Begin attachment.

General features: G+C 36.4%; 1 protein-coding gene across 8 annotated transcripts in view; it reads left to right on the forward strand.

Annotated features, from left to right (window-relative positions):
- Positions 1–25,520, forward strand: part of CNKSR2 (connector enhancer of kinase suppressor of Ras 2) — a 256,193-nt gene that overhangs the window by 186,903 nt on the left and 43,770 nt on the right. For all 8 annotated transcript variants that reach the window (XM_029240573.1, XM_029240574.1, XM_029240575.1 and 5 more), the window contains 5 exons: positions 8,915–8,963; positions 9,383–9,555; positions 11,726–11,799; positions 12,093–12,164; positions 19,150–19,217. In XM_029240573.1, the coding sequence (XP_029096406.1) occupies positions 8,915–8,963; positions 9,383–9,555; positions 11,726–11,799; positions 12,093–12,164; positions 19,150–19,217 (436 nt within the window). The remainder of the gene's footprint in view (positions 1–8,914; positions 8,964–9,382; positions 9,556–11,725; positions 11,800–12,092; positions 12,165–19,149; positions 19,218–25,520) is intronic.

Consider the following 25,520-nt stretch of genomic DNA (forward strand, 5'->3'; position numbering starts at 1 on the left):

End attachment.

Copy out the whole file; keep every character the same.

General features: G+C 36.4%; 1 protein-coding gene across 8 annotated transcripts in view; it reads left to right on the forward strand.

Annotated features, from left to right (window-relative positions):
- Positions 1–25,520, forward strand: part of CNKSR2 (connector enhancer of kinase suppressor of Ras 2) — a 256,193-nt gene that overhangs the window by 186,903 nt on the left and 43,770 nt on the right. For all 8 annotated transcript variants that reach the window (XM_029240573.1, XM_029240574.1, XM_029240575.1 and 5 more), the window contains 5 exons: positions 8,915–8,963; positions 9,383–9,555; positions 11,726–11,799; positions 12,093–12,164; positions 19,150–19,217. In XM_029240573.1, the coding sequence (XP_029096406.1) occupies positions 8,915–8,963; positions 9,383–9,555; positions 11,726–11,799; positions 12,093–12,164; positions 19,150–19,217 (436 nt within the window). The remainder of the gene's footprint in view (positions 1–8,914; positions 8,964–9,382; positions 9,556–11,725; positions 11,800–12,092; positions 12,165–19,149; positions 19,218–25,520) is intronic.

Consider the following 25,520-nt stretch of genomic DNA (forward strand, 5'->3'; position numbering starts at 1 on the left):